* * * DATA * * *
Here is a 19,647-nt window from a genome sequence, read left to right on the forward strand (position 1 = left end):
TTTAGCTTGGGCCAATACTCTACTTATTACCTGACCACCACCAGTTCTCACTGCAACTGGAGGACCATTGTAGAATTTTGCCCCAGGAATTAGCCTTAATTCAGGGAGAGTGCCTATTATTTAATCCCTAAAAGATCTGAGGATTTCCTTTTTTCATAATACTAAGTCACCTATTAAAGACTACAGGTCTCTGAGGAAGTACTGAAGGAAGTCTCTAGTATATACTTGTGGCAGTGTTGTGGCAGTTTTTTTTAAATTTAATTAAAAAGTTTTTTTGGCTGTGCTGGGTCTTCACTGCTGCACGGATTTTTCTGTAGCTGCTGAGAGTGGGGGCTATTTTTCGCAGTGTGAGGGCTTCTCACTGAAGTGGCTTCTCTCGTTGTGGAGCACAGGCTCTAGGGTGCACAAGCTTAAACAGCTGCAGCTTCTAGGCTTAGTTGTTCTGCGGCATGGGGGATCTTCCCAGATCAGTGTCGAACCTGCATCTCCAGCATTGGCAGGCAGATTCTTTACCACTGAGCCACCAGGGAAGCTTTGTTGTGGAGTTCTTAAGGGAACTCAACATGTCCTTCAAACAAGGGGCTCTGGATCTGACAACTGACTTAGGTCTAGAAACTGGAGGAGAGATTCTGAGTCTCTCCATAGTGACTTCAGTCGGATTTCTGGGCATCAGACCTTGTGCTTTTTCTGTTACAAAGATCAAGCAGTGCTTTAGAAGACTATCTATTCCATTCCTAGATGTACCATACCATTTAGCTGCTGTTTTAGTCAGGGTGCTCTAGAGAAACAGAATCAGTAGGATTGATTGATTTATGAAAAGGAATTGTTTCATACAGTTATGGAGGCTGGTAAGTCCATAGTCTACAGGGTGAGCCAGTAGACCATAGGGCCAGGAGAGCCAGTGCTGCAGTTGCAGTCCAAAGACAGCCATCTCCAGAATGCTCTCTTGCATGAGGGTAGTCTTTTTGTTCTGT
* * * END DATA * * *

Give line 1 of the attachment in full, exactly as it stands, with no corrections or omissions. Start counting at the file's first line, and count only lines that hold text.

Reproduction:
Here is a 19,647-nt window from a genome sequence, read left to right on the forward strand (position 1 = left end):